⁠Write in (commissioners@tetoncountywy.gov) and encourage local leaders to support even MORE density for homes for locals in NSP.

Although approaching representatives can be intimidating, remember their job is to listen to you!


What is the history of the land in NSP?

Before 1800, native tribes were the only people who spent time in what we now call Jackson Hole. The tribes who frequented this region include the Shoshoni, Crow, Blackfeet, Bannock, and Gros Ventre. Stephen Leek received the land in the Porter estate at no charge through the Homestead Act, which was passed in 1862. Stephen Leek was also involved in one of the last massacres of native people in this region at the confluence of the Hoback River and Granite Creek in 1895. Stephen Leek homesteaded the land until he sold this land to Bruce Porter.

Who are the Gills and Lockharts?

The Gill family is a ranching family in Jackson Hole who operates the Hereford Ranch in Northern South Park (NSP). Robert “Bruce” Porter started the ranch in 1928 and purchased the NSP location in the 1930s. Ralph Gill, his son, took over the ranch in 1961 and Robert Gill took over in 1994 and still runs the ranch today. Robert Gill is married to Patti Gill, and they have multiple children.

The Porter estate was split between the Gill and Lockhart families in the early 2010s. The Gills and the Lockharts are related: Kelly Lockhart is married to Robert Gill’s sister, Elizabeth.

The Gill and Lockhart families currently own ranching operations, significant acreage in South Park beyond the land in NSP, and many valuable commercial properties and businesses downtown like the Teton Theater and Jackson Drug.


What about private property rights?

“Property rights” means that the landowners can build what is already allowed. Right now, the majority of NSP has rural zoning, which allows one home for every 35 acres. There is also a 26-acre parcel in the northwest corner on Gill land which is zoned Suburban. A sketch plan for 84 free-market multi-million dollar homes has already been approved for that parcel.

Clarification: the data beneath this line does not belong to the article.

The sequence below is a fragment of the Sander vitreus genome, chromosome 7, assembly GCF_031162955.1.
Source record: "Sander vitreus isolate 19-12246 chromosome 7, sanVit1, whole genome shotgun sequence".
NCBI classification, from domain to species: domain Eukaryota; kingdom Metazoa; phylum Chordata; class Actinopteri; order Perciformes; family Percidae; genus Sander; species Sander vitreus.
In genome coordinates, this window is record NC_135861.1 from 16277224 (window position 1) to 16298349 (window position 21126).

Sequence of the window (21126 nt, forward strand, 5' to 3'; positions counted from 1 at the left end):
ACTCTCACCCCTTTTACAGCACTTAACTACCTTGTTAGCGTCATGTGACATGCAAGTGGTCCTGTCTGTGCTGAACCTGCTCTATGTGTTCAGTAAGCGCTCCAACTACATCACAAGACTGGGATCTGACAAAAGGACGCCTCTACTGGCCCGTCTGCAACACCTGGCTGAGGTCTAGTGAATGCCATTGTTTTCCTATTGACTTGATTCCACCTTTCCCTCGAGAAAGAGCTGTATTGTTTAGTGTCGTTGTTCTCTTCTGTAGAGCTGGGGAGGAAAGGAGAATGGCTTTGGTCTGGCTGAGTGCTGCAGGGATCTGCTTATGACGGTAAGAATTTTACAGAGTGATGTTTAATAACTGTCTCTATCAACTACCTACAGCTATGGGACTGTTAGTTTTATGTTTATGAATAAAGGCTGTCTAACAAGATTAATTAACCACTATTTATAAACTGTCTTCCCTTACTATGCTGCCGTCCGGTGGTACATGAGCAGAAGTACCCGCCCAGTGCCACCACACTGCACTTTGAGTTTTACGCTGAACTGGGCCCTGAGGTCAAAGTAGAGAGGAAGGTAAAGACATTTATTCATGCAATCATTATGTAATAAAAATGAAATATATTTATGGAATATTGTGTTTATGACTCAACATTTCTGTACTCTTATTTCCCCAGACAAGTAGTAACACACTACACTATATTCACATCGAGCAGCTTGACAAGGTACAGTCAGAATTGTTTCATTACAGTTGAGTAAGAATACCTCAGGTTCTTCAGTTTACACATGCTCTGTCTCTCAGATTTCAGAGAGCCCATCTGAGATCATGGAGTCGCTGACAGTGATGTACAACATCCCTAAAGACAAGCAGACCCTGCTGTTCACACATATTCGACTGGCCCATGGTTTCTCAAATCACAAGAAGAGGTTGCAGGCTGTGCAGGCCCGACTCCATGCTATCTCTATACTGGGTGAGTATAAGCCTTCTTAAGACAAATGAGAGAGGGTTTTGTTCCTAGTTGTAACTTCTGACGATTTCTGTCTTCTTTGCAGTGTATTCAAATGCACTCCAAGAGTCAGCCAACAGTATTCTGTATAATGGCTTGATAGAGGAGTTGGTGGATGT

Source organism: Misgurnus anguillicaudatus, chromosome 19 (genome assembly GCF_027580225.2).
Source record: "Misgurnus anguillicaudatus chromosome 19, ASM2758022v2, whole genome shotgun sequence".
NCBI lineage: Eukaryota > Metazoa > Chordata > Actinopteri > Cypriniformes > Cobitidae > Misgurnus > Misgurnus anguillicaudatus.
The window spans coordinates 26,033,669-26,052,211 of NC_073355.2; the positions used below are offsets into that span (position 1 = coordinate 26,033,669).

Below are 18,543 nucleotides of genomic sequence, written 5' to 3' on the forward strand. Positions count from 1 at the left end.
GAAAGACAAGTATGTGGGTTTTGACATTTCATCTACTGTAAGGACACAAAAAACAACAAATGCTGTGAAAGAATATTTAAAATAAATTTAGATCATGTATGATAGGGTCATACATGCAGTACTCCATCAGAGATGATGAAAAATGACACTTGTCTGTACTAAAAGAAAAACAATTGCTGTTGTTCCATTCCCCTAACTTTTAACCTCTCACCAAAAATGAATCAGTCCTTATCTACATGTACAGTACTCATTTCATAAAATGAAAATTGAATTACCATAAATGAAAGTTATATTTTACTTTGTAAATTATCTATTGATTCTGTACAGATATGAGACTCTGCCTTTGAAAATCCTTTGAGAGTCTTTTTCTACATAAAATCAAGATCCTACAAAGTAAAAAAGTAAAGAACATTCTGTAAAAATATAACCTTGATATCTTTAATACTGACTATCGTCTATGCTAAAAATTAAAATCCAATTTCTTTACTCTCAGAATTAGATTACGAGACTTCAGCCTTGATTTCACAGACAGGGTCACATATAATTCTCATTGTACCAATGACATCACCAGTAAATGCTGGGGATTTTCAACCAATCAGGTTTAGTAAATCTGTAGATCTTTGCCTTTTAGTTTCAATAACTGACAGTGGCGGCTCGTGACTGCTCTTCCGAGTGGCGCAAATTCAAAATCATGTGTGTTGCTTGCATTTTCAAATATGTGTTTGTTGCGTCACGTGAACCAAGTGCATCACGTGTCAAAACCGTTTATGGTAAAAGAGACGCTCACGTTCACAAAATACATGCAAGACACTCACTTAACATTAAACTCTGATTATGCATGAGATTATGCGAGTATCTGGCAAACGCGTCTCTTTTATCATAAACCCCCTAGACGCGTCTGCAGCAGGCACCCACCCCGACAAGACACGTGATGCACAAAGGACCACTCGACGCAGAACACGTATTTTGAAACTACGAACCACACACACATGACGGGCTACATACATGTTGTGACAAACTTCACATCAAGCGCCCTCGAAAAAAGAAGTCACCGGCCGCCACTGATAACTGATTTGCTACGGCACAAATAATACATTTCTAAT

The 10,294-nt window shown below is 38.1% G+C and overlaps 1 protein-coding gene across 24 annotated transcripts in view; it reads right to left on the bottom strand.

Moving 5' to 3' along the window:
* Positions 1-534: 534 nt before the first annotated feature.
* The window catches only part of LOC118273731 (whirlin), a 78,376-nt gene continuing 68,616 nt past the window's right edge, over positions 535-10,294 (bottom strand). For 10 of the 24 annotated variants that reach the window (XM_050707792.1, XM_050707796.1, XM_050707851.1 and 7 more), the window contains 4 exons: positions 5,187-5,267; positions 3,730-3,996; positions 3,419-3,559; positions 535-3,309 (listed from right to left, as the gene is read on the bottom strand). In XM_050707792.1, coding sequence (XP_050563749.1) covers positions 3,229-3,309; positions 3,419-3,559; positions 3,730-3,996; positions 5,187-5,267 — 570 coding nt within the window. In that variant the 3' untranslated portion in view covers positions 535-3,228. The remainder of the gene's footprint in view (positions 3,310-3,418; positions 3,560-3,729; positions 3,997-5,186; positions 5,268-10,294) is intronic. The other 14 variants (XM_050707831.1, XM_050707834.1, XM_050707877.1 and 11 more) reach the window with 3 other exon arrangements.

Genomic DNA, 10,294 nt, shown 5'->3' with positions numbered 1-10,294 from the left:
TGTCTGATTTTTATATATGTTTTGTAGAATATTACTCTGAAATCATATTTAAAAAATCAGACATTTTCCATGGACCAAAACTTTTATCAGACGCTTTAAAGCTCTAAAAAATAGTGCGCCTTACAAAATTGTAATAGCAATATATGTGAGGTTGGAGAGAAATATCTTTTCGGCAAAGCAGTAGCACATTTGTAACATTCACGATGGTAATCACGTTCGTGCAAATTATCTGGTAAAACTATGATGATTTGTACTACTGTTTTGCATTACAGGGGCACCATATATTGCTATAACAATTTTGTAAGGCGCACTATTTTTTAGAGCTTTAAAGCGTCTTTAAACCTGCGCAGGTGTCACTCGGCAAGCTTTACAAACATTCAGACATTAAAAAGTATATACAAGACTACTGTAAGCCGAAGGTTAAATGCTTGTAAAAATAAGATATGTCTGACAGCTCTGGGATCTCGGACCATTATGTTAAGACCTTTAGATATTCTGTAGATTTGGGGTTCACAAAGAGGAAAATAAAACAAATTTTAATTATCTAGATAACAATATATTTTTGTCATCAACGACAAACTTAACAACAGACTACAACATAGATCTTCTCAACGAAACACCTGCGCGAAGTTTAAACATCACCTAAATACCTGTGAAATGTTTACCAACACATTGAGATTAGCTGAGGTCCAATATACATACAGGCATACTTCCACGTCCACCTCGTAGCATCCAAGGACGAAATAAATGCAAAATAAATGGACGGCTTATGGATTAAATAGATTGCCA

Any zoning change that adds density to the rural NSP land represents an increase in value for the landowners. With added density, landowners can sell more parcels and build more homes, which translates into tens to hundreds of millions of added profit (depending on the zone change) for the landowners. Landowners are in no way entitled to increased zoning. We want to ensure that there is a reasonable community benefit in return for potential massive profit margins for the landowners in NSP.

Taken from the Draft NSP Plan

Have the Gills and Lockharts paid property taxes on NSP?

Property taxes are based on how the land is used. The land in NSP is currently zoned as agricultural and is therefore taxed at a very low rate. If the zoning changes to accommodate residential development, the homeowners will be responsible for paying property taxes based on the new zoning, which are substantially higher than agricultural use taxes.

For example, the Gills have paid about $2,300 on one 37-acre parcel bordering High School Road over the last ten years. As a comparison, a single-family homeowner in the Rangeview neighborhood would have paid about $35,000 during the same time period.

You can visit this website, click on different NSP parcels and find tax information from the last decade (the tax assessor’s office can give you tax info for further back in time than shown on GIS).

What about the Gills’ donation to the Trust for Public Lands?

Recently, Nikki Gill announced that her family was willing to donate 45 acres of land to the Trust for Public Land (TPL). We are waiting to see how this donation would be used to build homes for locals, as the land transfer is not under contract as of yet. Meanwhile, the Gills have said they will only complete this donation if their suburban-zoned land is moved to the southern end of NSP, resulting in an arrangement that is more of a “quid pro quo” (a trade) than a “donation.”